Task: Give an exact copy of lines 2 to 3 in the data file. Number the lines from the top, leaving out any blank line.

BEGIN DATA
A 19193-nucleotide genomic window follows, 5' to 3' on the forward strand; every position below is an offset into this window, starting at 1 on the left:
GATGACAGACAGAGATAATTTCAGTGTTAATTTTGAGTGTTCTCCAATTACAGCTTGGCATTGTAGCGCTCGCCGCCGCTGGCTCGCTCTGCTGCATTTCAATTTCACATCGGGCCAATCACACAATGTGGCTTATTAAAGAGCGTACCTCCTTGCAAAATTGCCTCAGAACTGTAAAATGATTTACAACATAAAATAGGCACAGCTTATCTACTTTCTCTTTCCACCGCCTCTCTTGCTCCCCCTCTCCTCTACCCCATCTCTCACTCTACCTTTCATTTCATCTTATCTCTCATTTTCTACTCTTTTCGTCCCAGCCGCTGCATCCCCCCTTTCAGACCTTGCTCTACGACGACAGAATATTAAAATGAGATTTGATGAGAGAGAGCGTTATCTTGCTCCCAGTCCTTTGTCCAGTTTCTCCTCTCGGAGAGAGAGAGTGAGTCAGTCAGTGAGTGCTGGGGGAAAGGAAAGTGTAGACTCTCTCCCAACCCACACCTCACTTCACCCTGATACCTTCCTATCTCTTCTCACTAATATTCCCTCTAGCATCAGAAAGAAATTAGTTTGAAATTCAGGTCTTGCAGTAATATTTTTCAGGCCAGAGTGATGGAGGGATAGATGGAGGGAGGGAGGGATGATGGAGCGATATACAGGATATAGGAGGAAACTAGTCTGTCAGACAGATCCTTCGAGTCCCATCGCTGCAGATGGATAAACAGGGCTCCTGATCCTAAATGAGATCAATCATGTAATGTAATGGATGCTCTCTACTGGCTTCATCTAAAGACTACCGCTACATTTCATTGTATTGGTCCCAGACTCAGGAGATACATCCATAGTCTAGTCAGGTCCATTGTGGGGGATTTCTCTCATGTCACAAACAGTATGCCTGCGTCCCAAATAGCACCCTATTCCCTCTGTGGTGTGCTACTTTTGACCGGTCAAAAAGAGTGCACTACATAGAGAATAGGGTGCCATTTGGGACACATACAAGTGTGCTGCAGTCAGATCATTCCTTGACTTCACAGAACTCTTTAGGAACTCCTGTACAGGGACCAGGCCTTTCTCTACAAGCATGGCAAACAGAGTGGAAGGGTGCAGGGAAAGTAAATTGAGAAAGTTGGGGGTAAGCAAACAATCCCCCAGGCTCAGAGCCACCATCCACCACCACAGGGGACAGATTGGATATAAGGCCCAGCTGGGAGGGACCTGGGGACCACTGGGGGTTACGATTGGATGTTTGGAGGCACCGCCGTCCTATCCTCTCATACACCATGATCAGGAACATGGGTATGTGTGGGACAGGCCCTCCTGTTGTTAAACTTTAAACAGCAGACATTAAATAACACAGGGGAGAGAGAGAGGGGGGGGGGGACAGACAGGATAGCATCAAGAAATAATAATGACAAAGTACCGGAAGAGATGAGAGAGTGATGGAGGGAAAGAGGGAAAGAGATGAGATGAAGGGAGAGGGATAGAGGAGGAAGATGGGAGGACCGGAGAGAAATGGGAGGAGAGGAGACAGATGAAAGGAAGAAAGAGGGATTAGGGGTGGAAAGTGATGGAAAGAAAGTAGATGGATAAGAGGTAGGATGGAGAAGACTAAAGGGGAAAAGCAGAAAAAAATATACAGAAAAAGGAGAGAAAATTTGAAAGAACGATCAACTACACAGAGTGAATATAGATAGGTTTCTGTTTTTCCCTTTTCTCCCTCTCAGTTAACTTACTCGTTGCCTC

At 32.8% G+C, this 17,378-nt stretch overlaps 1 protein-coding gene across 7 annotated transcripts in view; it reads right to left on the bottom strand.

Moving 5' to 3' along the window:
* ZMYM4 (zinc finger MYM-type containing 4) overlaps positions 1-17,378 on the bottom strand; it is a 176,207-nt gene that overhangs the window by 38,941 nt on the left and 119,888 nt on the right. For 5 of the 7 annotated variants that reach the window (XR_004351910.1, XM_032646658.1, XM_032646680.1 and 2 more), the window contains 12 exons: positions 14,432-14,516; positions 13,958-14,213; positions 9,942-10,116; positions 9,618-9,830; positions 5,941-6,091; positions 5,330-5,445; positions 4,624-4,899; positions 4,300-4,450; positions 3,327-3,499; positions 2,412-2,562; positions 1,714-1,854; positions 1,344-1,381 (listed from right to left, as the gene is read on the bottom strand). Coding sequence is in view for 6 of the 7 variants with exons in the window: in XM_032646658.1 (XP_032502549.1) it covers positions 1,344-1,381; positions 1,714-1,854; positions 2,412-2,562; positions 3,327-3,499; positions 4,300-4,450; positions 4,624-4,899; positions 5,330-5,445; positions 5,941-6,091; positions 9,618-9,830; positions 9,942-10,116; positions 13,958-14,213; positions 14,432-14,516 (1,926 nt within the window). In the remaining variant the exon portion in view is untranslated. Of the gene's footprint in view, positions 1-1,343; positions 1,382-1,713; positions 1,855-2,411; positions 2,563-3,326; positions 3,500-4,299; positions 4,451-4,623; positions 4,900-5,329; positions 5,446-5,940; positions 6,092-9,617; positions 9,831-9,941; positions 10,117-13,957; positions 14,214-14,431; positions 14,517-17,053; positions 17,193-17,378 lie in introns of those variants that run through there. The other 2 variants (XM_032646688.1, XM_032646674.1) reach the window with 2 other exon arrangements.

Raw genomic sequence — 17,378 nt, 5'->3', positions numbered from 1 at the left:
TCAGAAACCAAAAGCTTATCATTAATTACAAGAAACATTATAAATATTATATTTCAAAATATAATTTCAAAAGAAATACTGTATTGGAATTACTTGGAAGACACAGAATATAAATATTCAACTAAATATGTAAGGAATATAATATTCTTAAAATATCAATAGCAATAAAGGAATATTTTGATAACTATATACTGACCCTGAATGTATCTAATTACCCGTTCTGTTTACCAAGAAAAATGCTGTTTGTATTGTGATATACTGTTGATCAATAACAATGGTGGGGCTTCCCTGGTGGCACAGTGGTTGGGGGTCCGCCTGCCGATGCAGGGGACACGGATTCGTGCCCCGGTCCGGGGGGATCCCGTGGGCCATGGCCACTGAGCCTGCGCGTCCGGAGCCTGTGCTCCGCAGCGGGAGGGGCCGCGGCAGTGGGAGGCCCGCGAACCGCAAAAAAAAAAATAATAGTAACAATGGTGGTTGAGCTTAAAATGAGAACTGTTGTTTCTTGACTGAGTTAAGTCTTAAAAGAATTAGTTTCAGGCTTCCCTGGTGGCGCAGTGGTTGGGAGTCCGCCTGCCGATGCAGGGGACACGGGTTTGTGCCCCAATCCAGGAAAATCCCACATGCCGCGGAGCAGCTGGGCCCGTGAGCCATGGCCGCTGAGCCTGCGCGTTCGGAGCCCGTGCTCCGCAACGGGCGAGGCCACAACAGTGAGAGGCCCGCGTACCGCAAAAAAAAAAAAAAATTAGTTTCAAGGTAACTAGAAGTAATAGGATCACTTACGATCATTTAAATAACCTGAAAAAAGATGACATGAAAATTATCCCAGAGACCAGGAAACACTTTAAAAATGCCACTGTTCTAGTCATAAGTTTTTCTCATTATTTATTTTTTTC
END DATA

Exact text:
GATGACAGACAGAGATAATTTCAGTGTTAATTTTGAGTGTTCTCCAATTACAGCTTGGCATTGTAGCGCTCGCCGCCGCTGGCTCGCTCTGCTGCATTTCAATTTCACATCGGGCCAATCACACAATGTGGCTTATTAAAGAGCGTACCTCCTTGCAAAATTGCCTCAGAACTGTAAAATGATTTACAACATAAAATAGGCACAGCTTATCTACTTTCTCTTTCCACCGCCTCTCTTGCTCCCCCTCTCCTCTACCCCATCTCTCACTCTACCTTTCATTTCATCTTATCTCTCATTTTCTACTCTTTTCGTCCCAGCCGCTGCATCCCCCCTTTCAGACCTTGCTCTACGACGACAGAATATTAAAATGAGATTTGATGAGAGAGAGCGTTATCTTGCTCCCAGTCCTTTGTCCAGTTTCTCCTCTCGGAGAGAGAGAGTGAGTCAGTCAGTGAGTGCTGGGGGAAAGGAAAGTGTAGACTCTCTCCCAACCCACACCTCACTTCACCCTGATACCTTCCTATCTCTTCTCACTAATATTCCCTCTAGCATCAGAAAGAAATTAGTTTGAAATTCAGGTCTTGCAGTAATATTTTTCAGGCCAGAGTGATGGAGGGATAGATGGAGGGAGGGAGGGATGATGGAGCGATATACAGGATATAGGAGGAAACTAGTCTGTCAGACAGATCCTTCGAGTCCCATCGCTGCAGATGGATAAACAGGGCTCCTGATCCTAAATGAGATCAATCATGTAATGTAATGGATGCTCTCTACTGGCTTCATCTAAAGACTACCGCTACATTTCATTGTATTGGTCCCAGACTCAGGAGATACATCCATAGTCTAGTCAGGTCCATTGTGGGGGATTTCTCTCATGTCACAAACAGTATGCCTGCGTCCCAAATAGCACCCTATTCCCTCTGTGGTGTGCTACTTTTGACCGGTCAAAAAGAGTGCACTACATAGAGAATAGGGTGCCATTTGGGACACATACAAGTGTGCTGCAGTCAGATCATTCCTTGACTTCACAGAACTCTTTAGGAACTCCTGTACAGGGACCAGGCCTTTCTCTACAAGCATGGCAAACAGAGTGGAAGGGTGCAGGGAAAGTAAATTGAGAAAGTTGGGGGTAAGCAAACAATCCCCCAGGCTCAGAGCCACCATCCACCACCACAGGGGACAGATTGGATATAAGGCCCAGCTGGGAGGGACCTGGGGACCACTGGGGGTTACGATTGGATGTTTGGAGGCACCGCCGTCCTATCCTCTCATACACCATGATCAGGAACATGGGTATGTGTGGGACAGGCCCTCCTGTTGTTAAACTTTAAACAGCAGACATTAAATAACACAGGGGAGAGAGAGAGGGGGGGGGGGACAGACAGGATAGCATCAAGAAATAATAATGACAAAGTACCGGAAGAGATGAGAGAGTGATGGAGGGAAAGAGGGAAAGAGATGAGATGAAGGGAGAGGGATAGAGGAGGAAGATGGGAGGACCGGAGAGAAATGGGAGGAGAGGAGACAGATGAAAGGAAGAAAGAGGGATTAGGGGTGGAAAGTGATGGAAAGAAAGTAGATGGATAAGAGGTAGGATGGAGAAGACTAAAGGGGAAAAGCAGAAAAAAATATACAGAAAAAGGAGAGAAAATTTGAAAGAACGATCAACTACACAGAGTGAATATAGATAGGTTTCTGTTTTTCCCTTTTCTCCCTCTCAGTTAACTTACTCGTTGCCTC

At 32.8% G+C, this 17,378-nt stretch overlaps 1 protein-coding gene across 7 annotated transcripts in view; it reads right to left on the bottom strand.